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I have to maintain an old piece of code which does not work correctly anymore when compiled on 64k machines.

I have a function "solve" calling another function "funct" passed as a pointer:

int solve(double*x,double xA,double xB,double zeps,double funct(double x,double*),...)

Therefore, "solve" can be used with different possible functions as for example :

double isDgood(double D,double*Y);

From within the function "solve", it was possible to call the function "funct" and access its arguments using:


Although I am not familiar with this syntax, I guess that the developer was assuming that the unspecified arguments were just pushed in the stack. However, this code does not work anymore on 64k platforms. How can I correct this code? Should I specifically use Va_list?

Thanks you very much for your help.

share|improve this question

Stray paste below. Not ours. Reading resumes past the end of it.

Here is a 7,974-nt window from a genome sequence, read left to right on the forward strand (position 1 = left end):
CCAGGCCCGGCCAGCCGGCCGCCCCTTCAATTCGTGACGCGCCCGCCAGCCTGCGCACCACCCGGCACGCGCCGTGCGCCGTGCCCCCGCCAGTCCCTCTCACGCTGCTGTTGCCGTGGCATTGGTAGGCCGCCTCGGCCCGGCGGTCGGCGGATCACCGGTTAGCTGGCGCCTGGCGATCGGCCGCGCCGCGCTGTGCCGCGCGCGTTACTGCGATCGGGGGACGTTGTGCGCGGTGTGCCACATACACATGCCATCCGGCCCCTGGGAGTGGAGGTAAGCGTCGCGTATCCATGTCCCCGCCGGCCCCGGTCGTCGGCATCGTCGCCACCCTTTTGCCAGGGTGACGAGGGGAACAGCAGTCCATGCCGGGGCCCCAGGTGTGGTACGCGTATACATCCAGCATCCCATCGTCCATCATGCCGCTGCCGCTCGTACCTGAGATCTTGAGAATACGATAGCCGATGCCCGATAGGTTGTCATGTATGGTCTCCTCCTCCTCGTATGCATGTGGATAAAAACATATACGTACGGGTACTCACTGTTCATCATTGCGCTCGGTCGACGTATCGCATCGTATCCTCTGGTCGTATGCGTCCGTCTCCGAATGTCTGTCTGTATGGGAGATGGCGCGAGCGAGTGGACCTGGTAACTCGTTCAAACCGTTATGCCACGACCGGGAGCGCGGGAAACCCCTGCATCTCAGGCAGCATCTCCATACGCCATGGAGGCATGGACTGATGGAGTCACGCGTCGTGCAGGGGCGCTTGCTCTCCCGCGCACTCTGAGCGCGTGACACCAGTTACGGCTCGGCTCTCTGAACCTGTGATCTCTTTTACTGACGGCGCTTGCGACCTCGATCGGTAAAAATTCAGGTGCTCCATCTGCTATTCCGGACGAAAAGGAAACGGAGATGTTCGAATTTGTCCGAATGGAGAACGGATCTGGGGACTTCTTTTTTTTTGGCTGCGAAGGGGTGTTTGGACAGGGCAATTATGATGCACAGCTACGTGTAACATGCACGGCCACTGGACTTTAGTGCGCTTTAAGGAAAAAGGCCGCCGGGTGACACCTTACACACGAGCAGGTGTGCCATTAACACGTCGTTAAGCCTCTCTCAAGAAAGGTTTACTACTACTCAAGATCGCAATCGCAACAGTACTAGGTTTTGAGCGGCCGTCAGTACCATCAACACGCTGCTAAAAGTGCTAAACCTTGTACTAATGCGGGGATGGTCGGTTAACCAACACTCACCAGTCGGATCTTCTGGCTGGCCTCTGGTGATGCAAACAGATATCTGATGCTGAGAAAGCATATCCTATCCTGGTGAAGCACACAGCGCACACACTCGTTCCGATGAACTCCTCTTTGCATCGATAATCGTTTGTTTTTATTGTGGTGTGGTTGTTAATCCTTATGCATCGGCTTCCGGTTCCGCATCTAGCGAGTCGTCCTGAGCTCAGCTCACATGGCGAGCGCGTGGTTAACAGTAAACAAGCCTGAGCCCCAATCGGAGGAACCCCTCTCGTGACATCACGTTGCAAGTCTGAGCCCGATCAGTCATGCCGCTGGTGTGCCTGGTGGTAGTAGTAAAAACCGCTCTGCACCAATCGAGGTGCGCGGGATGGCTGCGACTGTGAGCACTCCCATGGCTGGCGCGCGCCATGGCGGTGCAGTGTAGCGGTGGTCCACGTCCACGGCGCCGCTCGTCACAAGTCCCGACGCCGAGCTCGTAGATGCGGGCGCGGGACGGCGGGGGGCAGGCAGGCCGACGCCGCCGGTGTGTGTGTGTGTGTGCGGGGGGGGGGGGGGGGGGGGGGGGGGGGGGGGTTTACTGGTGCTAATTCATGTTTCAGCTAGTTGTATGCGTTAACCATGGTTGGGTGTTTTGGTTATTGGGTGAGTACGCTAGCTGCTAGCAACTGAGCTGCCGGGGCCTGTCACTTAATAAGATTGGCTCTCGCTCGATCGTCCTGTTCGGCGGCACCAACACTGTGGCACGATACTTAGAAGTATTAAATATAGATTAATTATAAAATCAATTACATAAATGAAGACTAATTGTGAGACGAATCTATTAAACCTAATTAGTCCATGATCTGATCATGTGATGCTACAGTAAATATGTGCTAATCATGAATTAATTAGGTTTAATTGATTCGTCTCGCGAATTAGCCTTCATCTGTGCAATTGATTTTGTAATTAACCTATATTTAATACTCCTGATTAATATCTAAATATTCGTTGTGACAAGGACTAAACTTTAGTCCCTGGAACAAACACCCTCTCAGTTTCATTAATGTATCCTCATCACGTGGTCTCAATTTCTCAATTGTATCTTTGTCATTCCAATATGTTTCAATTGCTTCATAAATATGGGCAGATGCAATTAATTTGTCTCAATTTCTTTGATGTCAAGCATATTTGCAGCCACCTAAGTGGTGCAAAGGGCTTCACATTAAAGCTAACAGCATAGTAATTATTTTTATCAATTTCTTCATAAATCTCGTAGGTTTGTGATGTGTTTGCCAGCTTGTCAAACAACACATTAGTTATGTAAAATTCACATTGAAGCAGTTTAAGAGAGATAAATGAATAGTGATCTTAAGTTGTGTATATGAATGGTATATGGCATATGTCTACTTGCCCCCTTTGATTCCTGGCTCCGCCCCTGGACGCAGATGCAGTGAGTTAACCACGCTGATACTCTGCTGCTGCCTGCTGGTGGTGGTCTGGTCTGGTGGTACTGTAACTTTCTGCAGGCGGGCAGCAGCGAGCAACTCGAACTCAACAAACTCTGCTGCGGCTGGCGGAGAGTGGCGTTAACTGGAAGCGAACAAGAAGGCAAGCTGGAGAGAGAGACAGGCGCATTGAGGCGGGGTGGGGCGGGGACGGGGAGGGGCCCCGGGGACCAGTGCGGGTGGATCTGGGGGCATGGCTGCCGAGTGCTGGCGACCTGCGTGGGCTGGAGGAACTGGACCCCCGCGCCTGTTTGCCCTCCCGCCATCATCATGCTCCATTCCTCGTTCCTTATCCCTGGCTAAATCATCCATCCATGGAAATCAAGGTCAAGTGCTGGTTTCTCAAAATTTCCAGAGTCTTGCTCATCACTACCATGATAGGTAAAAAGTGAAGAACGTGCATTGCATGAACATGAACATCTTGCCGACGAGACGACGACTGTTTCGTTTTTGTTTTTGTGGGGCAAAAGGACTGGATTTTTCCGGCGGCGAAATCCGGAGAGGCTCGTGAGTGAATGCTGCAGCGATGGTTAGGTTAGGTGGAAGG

Yes, you would need to use the VA mechanics for that. As it is, it's invoking Undefined Behavior. (Which for years did what was the intention of the code.) However, wouldn't this be a great opportunity to modernize the code? Use function objects instead - the caller provides the arguments to the function object's constructor, and your solve function only calls it. You can even create these on the fly using std/boost::bind(). – sbi May 4 '11 at 23:20
thank you very much for your help. I will try to use va_list.Thanks again ! – takis May 5 '11 at 16:16

That's horrifically undefined behaviour. If you want to access the argument, you will have to pass them around.

share|improve this answer
Thank you for your help. I tried the following then : – takis May 5 '11 at 15:45

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